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Fairfax County's first gay bar builds a following in Herndon

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So Addictive's owner swaps out the bar’s weekly hip-hop and Latin nights and turns the place into the only almost full-time gay bar in Fairfax County. The only straight holdover on the schedule, for now, is heavy-metal Monday.

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The general manager, Wayne P., declined to give his last name and wondered whether he should say anything at all, "because anymore you have to be politically correct." Then, he said: "I'm not going to degrade them in any way, shape or form. But I'll be honest with you, I don't believe in that type of lifestyle. But it's not affecting me or my business at all. As long as they keep it orderly, I don't have a problem with it. Hopefully, they work on it and take care of their business and good for them."

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Jimmy Cirrito, the owner of Jimmy's Old Town Tavern, said he welcomed the gayification of So Addictive, which is across the street from his bar. "If somebody's against having a gay bar, then they're against America," he said. "It's freedom. We're all God's people. We do what we want."

Competing with D.C.

Historically, of course, the center of gay nightlife in the region has been the District, where bars such as Apex, Town and Ziegfeld's are like stations of the social cross. Some promoters and bar owners in Northern Virginia have scheduled weekly gay nights (at Majestic and Terra E Mare, both in Falls Church, for instance). But Freddie's, which celebrates its 10th anniversary in March, was the rare full-time gay bar and restaurant until So Addictive's switch. (Gays in Maryland also have limited gay-friendly options, outside of Baltimore; in the D.C. suburbs, there's PW's Sports Bar in Laurel but not much else.)

"We weren't the first in Northern Virginia," said Freddie Lutz, who owns Freddie's. "But when the Hunt Club in Alexandria closed, that gave us the title of the only gay bar in Northern Virginia, which we've kept until now. I don't know why nobody else has opened one. I think it's great that [So Addictive] is opening. We're all one big, dysfunctional family."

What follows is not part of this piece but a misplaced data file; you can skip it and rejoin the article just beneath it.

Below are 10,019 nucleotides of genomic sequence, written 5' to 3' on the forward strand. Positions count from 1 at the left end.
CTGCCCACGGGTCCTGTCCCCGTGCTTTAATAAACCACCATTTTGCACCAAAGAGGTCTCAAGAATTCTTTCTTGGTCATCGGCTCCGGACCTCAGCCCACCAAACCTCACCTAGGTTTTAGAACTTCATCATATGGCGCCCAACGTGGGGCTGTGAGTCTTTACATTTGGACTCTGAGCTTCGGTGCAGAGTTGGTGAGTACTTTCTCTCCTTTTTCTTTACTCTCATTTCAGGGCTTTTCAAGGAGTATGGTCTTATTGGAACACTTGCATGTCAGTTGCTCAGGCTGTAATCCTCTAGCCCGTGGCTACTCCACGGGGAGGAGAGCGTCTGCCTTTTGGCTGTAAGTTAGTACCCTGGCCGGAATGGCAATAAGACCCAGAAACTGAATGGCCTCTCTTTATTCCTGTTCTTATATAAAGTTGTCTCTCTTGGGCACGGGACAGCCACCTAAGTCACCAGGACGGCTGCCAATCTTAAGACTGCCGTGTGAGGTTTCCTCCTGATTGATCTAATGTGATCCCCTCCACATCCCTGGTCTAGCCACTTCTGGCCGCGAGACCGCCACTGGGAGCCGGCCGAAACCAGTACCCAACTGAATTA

One recent night at So Addictive, a song by the flamboyant disco-rock band the Scissor Sisters thumped over the sound system. An hour before the drag show was to begin, Jennings scurried around, talking to customers and checking on performers. "You girls okay?" he said, and the four men who would become women said yes, as did the woman who was turning herself into a drag king.

The dressing room was nothing fancy - a massive container of corn oil sat in a corner, near a meat slicer - but LaCountress Farrington, the reigning Miss Gay Virginia, focused on putting on her face. "I consider So Addictive a very big deal because we have a huge gay community in Fairfax County and they finally have an outlet where they live," the performer said.

At the bar, Dewey Yen watched the crowd file into his establishment. Yen probably wasn't the most obvious candidate to become a pioneering gay-bar owner: A Chinese immigrant who came to the United States to study at the University of Maryland, he's an engineer by trade and straight as a chopstick.

He bought So Addictive two years ago and got the idea for a gay night from a friend of a friend. It only took off, he said, after he hired Jennings, who had worked at Freddie's and at a bar in Richmond - and who eventually drew up the business plan to take So Addictive full gay.

"I like the unique business opportunity," Yen said. If there are 7,000 gays in Herndon and Reston, and 25,000 in Fairfax County (both numbers were guesses because there's no reliable data, according to Gustafson), not to mention underserved gay people in Loudoun and Prince William counties, that seems to offer "great possibilities," Yen said.

Later, a young man walked through the doors, which now have rainbow stickers on them - an addition Yen insisted on, Jennings said, "so everybody would know we're gay." The young man was holding his girlfriend's hand.

"Is this a hookah bar?" he asked Yen as LaCountress Farrington did her furious and fabulous Tina Turner dance in the center of the room.

"This is a gay bar now," Yen said.

The potential customer did a double-take as two men kissed at the edge of the bar. He spun around and left with his girlfriend.

Yen smiled.

Outside, Shaye Dunn smoked with some friends, next to a sign that said "FFX County's ONLY Gay Club."

"Finally," she said.


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